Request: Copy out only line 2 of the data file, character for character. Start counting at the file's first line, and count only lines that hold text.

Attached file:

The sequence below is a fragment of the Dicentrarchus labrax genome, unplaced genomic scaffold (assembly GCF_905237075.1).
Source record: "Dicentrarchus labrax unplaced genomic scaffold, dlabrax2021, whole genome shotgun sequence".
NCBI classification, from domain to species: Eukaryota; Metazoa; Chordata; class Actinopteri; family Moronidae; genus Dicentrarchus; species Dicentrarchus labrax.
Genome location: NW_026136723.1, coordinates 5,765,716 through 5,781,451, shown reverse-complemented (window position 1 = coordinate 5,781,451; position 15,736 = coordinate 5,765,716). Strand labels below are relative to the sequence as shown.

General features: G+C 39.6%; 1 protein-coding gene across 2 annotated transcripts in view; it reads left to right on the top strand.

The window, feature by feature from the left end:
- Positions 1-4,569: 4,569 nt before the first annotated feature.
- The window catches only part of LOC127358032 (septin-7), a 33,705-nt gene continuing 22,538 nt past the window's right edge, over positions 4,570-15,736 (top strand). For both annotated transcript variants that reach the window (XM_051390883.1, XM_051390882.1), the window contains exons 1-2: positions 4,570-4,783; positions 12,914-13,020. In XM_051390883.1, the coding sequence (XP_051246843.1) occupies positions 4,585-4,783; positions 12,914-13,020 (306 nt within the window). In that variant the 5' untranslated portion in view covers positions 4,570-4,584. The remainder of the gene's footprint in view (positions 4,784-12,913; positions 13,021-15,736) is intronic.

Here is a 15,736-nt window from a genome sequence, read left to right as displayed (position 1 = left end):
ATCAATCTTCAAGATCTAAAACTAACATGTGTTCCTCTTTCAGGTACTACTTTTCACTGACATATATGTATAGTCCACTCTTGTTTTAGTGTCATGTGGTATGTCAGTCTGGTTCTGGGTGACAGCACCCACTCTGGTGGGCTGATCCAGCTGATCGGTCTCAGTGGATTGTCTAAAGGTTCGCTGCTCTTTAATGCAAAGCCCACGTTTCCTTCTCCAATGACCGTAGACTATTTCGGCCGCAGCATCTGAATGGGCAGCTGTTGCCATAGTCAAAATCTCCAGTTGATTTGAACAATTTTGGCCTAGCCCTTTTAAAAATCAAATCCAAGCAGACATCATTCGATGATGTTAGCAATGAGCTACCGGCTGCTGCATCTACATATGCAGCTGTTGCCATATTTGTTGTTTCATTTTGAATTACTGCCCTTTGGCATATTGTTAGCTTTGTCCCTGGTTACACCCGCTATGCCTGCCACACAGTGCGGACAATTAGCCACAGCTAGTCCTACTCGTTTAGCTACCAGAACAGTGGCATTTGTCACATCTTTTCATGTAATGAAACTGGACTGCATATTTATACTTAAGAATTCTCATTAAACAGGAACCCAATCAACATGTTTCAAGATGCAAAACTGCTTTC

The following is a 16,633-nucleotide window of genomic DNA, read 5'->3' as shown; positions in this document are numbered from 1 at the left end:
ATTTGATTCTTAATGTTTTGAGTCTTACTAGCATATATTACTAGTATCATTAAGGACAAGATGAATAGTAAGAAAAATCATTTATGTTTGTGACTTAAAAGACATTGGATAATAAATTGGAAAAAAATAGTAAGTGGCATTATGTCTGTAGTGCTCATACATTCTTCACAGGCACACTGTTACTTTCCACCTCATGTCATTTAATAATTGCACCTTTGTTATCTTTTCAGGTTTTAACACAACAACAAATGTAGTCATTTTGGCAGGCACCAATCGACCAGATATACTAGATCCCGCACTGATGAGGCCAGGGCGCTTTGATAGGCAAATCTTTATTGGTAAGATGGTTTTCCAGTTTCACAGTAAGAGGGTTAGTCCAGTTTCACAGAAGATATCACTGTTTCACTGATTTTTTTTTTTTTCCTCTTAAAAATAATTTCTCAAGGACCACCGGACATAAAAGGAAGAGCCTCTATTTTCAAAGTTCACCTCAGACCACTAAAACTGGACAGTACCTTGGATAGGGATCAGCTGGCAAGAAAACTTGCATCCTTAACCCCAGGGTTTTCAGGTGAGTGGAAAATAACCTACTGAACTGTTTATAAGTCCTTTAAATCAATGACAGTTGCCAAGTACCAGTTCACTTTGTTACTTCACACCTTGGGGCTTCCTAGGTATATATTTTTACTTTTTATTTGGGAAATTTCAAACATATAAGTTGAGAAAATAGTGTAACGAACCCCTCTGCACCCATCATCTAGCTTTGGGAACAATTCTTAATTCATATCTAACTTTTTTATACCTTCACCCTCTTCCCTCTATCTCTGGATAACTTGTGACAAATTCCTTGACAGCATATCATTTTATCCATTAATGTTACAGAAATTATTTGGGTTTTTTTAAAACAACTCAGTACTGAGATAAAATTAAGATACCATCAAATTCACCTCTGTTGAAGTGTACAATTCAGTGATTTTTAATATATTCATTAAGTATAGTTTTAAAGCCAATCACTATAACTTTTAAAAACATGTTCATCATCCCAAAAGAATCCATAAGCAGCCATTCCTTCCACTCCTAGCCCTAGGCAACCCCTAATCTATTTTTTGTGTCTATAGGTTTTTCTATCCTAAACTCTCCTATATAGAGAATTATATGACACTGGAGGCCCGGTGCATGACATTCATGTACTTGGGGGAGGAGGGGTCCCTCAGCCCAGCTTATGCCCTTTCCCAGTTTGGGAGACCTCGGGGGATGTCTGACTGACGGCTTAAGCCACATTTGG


Source record: "Dicentrarchus labrax unplaced genomic scaffold, dlabrax2021, whole genome shotgun sequence".